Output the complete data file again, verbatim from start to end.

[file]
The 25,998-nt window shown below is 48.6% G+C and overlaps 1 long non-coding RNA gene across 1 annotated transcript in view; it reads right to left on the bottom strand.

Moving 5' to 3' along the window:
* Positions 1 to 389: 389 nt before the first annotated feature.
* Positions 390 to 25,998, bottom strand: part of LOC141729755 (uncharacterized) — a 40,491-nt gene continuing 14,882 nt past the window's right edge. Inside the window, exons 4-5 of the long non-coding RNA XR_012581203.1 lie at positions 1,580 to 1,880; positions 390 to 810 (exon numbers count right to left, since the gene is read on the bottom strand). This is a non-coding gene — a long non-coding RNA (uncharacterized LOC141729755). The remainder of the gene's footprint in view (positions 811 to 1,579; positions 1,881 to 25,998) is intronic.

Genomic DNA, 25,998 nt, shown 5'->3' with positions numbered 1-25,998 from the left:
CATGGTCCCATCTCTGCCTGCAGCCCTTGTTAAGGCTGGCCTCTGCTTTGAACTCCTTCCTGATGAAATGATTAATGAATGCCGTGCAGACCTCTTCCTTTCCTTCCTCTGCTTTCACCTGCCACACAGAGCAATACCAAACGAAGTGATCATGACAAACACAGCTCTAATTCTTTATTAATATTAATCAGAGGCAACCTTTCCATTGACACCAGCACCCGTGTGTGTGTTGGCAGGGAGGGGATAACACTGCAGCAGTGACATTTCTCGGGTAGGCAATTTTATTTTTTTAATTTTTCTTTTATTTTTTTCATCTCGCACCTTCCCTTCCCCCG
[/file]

The 25,998-nt window shown below is 48.6% G+C and overlaps 1 long non-coding RNA gene across 1 annotated transcript in view; it reads right to left on the bottom strand.

Moving 5' to 3' along the window:
* Positions 1 to 389: 389 nt before the first annotated feature.
* Positions 390 to 25,998, bottom strand: part of LOC141729755 (uncharacterized) — a 40,491-nt gene continuing 14,882 nt past the window's right edge. Inside the window, exons 4-5 of the long non-coding RNA XR_012581203.1 lie at positions 1,580 to 1,880; positions 390 to 810 (exon numbers count right to left, since the gene is read on the bottom strand). This is a non-coding gene — a long non-coding RNA (uncharacterized LOC141729755). The remainder of the gene's footprint in view (positions 811 to 1,579; positions 1,881 to 25,998) is intronic.

Genomic DNA, 25,998 nt, shown 5'->3' with positions numbered 1-25,998 from the left:
CATGGTCCCATCTCTGCCTGCAGCCCTTGTTAAGGCTGGCCTCTGCTTTGAACTCCTTCCTGATGAAATGATTAATGAATGCCGTGCAGACCTCTTCCTTTCCTTCCTCTGCTTTCACCTGCCACACAGAGCAATACCAAACGAAGTGATCATGACAAACACAGCTCTAATTCTTTATTAATATTAATCAGAGGCAACCTTTCCATTGACACCAGCACCCGTGTGTGTGTTGGCAGGGAGGGGATAACACTGCAGCAGTGACATTTCTCGGGTAGGCAATTTTATTTTTTTAATTTTTCTTTTATTTTTTTCATCTCGCACCTTCCCTTCCCCCG